In recent years, the term “left shift test” has entered the common parlance of software engineering. But what does that mean? Simply put, this means performing more software testing during the software development phase to reduce defects and save the business from costly bugs.

Left shift testing is often used to describe the increased involvement of quality assurance (QA) engineers during the development phase with the goal of detecting defects as early as possible, before software engineers hand over the issue. program to QA for further testing. Most of the time that means developing and running more automated UI and API tests.

However, there are some basic and essential software testing steps that every software developer should take before showing their work to someone else, whether for left testing, formal testing, ad testing. hoc, merging and integrating code, or just calling a colleague to take a quick look. The goal of this basic test is to find obvious bugs that arise immediately. Otherwise, you enter an expensive and unnecessary cycle of having to describe the problem to the developer, who must then reproduce, debug, and fix it, before trying again.

Here are the essential software testing steps that every software engineer should perform before showing their work to someone else.

1. Basic functionality test

Start by making sure every button on every screen works. You should also make sure that you can enter plain text in each field without crashing the software. You don’t have to try all the different click and character combinations, or edge conditions, because that’s what your testers do, and they’re really good at it. The goal here is: don’t let other people mess with your work if it will crash as soon as they enter their own name in the username field. If the feature is designed to be accessible through an API, you should run tests to make sure the core API functionality is working before you put it to more intensive testing. If your basic functionality test finds something that isn’t working, that’s okay. Just tell them that it doesn’t work, that you are aware of it, and that they shouldn’t bother trying it. You can fix it later, but don’t leave any surprises in it.

2. Code review

Another pair of eyes looking at the source code can uncover many issues. If your coding methodology requires peer review, complete this step before submitting the code for testing. Remember to do your basic functionality tests before reviewing the code, however.

3. Static code analysis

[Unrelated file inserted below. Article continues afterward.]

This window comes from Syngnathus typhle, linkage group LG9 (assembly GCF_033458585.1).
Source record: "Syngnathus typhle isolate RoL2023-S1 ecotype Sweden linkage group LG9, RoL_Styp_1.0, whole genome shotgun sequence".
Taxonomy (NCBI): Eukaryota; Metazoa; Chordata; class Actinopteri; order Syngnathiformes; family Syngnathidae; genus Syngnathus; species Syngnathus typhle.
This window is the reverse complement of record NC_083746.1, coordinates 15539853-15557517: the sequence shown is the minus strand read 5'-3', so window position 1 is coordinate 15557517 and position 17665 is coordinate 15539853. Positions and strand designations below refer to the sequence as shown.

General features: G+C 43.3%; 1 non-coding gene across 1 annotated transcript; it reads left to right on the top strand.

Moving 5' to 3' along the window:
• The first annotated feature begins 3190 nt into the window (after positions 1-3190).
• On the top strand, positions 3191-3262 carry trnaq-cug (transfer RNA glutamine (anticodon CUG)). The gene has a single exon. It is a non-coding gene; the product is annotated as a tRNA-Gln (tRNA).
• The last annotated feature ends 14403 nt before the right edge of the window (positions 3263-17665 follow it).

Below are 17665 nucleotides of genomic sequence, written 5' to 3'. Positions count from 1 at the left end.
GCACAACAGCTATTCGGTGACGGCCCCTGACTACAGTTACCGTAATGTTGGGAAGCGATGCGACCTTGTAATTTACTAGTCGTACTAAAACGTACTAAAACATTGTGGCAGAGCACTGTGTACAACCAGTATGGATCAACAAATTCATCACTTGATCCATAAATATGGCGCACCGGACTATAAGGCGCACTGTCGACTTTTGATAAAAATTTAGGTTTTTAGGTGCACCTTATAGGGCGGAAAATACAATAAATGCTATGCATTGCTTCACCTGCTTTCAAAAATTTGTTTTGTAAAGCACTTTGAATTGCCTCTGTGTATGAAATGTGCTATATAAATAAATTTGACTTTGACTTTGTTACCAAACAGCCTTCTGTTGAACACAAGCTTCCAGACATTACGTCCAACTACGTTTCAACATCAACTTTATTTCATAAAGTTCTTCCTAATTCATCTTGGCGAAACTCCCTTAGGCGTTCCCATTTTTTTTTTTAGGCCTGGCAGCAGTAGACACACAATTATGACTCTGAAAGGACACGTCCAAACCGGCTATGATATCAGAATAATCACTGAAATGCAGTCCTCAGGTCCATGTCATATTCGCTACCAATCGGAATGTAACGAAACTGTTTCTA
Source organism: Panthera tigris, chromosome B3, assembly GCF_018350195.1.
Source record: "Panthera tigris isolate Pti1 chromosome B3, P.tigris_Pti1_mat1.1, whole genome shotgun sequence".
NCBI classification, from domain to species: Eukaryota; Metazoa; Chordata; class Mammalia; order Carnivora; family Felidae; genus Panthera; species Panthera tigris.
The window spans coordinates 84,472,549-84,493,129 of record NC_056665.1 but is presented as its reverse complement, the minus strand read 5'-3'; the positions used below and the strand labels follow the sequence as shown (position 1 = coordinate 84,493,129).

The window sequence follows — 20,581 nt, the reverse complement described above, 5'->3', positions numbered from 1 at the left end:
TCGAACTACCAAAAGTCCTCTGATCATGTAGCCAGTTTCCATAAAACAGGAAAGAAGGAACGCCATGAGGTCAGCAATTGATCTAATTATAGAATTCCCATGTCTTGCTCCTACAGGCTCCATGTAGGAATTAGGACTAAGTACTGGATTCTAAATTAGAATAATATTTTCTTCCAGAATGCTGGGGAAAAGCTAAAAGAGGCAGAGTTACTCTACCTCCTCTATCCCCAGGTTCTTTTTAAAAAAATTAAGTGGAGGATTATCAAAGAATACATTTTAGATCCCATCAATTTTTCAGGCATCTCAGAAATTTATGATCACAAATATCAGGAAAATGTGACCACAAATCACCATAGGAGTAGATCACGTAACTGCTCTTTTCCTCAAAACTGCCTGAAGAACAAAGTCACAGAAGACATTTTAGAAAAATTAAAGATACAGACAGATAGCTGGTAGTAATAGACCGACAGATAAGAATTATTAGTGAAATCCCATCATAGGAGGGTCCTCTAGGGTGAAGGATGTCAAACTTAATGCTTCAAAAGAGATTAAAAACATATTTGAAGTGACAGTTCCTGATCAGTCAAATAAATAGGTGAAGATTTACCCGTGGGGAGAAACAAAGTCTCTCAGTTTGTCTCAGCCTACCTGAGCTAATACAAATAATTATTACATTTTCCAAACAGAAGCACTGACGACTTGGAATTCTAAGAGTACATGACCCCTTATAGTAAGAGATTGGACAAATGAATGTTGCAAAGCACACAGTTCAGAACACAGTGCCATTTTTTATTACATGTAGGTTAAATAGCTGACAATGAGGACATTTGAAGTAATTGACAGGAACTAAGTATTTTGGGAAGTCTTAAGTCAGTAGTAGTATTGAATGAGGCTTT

There are tools that can perform analysis on source code or bytecode without running it. These static code analysis tools can check for many weaknesses in the source code, such as security vulnerabilities and potential concurrency issues. Use static code analysis tools to enforce coding standards and configure these tools to run automatically as part of the build.

4. Unit tests

Developers will write unit tests to ensure that the unit (be it a method, class, or component) is working as expected and will test on a range of valid and invalid inputs. . In a continuous integration environment, unit tests should be run every time you commit a change to the source code repository, and you should run them on your development machine as well. Some teams have coverage goals for their unit tests and will fail a build if the unit tests are not extensive enough.

Developers also work with dummy objects and virtualized services to ensure that their units can be tested independently. If your unit tests fail, fix them before letting someone else use your code. If for some reason you can’t fix them now, let the other person know what went wrong, so it doesn’t come as a surprise when they encounter the problem.

5. Single-user performance tests

Some teams integrate load and performance testing into their continuous integration process and run load tests as soon as the code is checked in. This is especially true for back-end code. But developers also need to look at the performance of a single user on the front end and make sure the software is responsive when using the system only. If it takes more than a few seconds to display a webpage from a local or emulated (and therefore responsive) web server, find out what client-side code is slowing things down and fix it before letting someone else do it. see.

Finding the right balance

Take the time to run as many tests as possible before you pass your code on to someone else, because leaving obvious bugs in the code is a waste of your colleagues’ time and that of your colleagues. Of course, you’ll need to find the balance between writing code and testing that’s right for you. “Here’s the mix that worked for me,” said Igor Markov, LoadRunner R&D manager at HP Software. “40% of my time is spent designing and writing code; 5% code review and static code analysis; 25% to unit tests and integration tests; and 30% basic functionality testing and performance testing for a single user. “

Leaving obvious bugs in the code isn’t going to do your reputation any good, either. “A developer who doesn’t find the obvious flaws will never shine,” Markov continued. “Developers need to produce software that is functional and easy to use. Nobody wants developers who just do pure coding. What has helped me develop my career is the fact that I have always invested more time in designing, reviewing, and testing my code than in writing it. ”Producing software functional and easy to use requires exactly this kind of balance How do you balance your time between designing, reviewing and testing code?

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